The companies involved in selling natural gas for over-the-road use quickly built the fueling station infrastructure, and by the end of 2014, a trucker was able to find an LNG fueling station every 250 miles along each of the major interstate truck corridors. Between the announcements of existing and proposed LNG fuel stops by Clean Energy, Travel Centers of America, Petro, Loves, and the other truck-stop chains, competition for support of over-the-road LNG fleets will increase.
Considering the operation practice of supporting refueling in company terminals at the company-owned fuel islands of some of the larger national fleets, like Swift Transportation and Schneider National, the roll-out of the public access network may not be as critical if these fleets decide to invest in a fleet-level conversion.
LNG has an edge over CNG on the refill speed. In a closed-capture system, the typical LNG dispenser can fill 15 – 20 Diesel Gallon Equivalents (DGE) per minute, pumping 25 – 35 gallons of LNG per minute. While dispensing speed is on par with diesel refueling speeds, the driver must put on Personal Protective Equipment — gloves and face shield — when refueling. As we saw in the video in Part 1, there are a few more steps in the refueling process, depending on the condition of the truck's on-board tank and the amount of LNG still in the tank at time of refill. For the most part, however, the time needed to refuel an LNG-powered tractor is the same as the time required to refill a traditional diesel truck.
Using LNG is not all cupcakes and butterflies. Two factors limit the benefits of LNG over CNG: taxes and shelf life.
In most cases there is no road-use tax tied directly to the sale of CNG. Some states and localities may charge a sales tax on CNG as a fuel, but for the most part, fleets using CNG do not pay a federal or state road-use tax at the pump as trucks that use other fuels do. Not so with LNG, which is subject to the same federal and state taxes paid at the pump. Based on the DGE dispensed, LNG still provides a fuel-cost reduction in comparison to diesel, but not as sweet as CNG.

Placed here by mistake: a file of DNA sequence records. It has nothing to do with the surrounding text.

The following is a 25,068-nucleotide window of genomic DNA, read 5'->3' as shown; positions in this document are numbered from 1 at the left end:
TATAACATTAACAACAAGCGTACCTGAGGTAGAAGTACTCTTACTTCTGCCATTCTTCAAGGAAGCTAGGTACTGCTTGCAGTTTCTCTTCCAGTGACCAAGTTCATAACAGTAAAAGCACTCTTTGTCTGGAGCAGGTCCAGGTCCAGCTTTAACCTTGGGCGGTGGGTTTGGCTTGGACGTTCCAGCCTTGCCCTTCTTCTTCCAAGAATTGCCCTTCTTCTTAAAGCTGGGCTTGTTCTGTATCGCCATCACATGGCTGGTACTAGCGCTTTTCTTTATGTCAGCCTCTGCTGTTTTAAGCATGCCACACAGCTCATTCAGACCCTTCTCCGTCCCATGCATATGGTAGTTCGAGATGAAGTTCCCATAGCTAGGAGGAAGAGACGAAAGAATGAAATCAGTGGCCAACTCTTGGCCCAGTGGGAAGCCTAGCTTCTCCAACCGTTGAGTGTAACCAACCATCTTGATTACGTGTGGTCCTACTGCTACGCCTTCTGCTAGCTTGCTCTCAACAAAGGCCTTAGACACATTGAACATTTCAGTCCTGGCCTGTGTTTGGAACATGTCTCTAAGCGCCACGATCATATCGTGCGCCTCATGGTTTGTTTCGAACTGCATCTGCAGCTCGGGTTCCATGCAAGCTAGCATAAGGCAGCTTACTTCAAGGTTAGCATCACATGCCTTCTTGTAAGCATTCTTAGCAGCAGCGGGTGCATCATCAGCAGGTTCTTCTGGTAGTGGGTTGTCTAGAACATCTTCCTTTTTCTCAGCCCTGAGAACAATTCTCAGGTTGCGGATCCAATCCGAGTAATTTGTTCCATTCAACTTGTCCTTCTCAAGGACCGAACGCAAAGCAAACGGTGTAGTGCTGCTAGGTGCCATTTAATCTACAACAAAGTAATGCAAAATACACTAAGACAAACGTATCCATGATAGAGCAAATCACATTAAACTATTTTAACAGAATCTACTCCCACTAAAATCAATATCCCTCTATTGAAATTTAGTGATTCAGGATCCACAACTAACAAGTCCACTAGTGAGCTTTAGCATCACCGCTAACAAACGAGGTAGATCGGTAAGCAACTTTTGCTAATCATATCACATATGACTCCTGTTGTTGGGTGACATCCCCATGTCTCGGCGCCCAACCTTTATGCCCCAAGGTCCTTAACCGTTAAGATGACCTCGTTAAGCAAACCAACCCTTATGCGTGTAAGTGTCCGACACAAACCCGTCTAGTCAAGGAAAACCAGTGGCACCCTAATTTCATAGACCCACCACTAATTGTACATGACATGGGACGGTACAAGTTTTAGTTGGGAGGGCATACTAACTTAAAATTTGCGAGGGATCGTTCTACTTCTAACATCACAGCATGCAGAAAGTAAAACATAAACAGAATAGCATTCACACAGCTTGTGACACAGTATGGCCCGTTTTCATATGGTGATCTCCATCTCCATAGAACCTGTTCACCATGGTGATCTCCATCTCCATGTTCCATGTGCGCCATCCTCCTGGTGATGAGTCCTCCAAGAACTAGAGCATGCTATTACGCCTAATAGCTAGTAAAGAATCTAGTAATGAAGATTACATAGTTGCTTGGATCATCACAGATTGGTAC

LNG is great as long as the fuel is used. But it does not stay liquid for long. Unlike CNG, which is simply compressed gas, LNG must remain cold in order to remain liquid. If the liquid is allowed to warm, it will return to a gaseous state. As a gas, if not used, it must be vented in order to prevent pressure from building up and rupturing the tank. Once vented to the atmosphere, the natural gas is lost. While the holding tanks at refilling stations may hold the liquid at cryogenic temperatures longer, the onboard tanks on the trucks can hold the liquid about five to seven days before the liquid gasifies and returns to the atmosphere.
So the rule of thumb is, as it is with diesel, to buy the storage you need; don’t buy too much onboard storage, considering the operational cost factors of your fleet operations.
To wrap up this part of the discussion, we leave you with the seven key factors to consider when choosing between LNG and CNG as an alternative fuel for trucks:
This video about LNG refueling is somewhat light, more of a PR piece about how fast a refill can be, but it demonstrates the process quickly.
The actual refill takes less than the 14 minutes it takes to watch this PG&E training video. However, the video is great for the Safety First movement.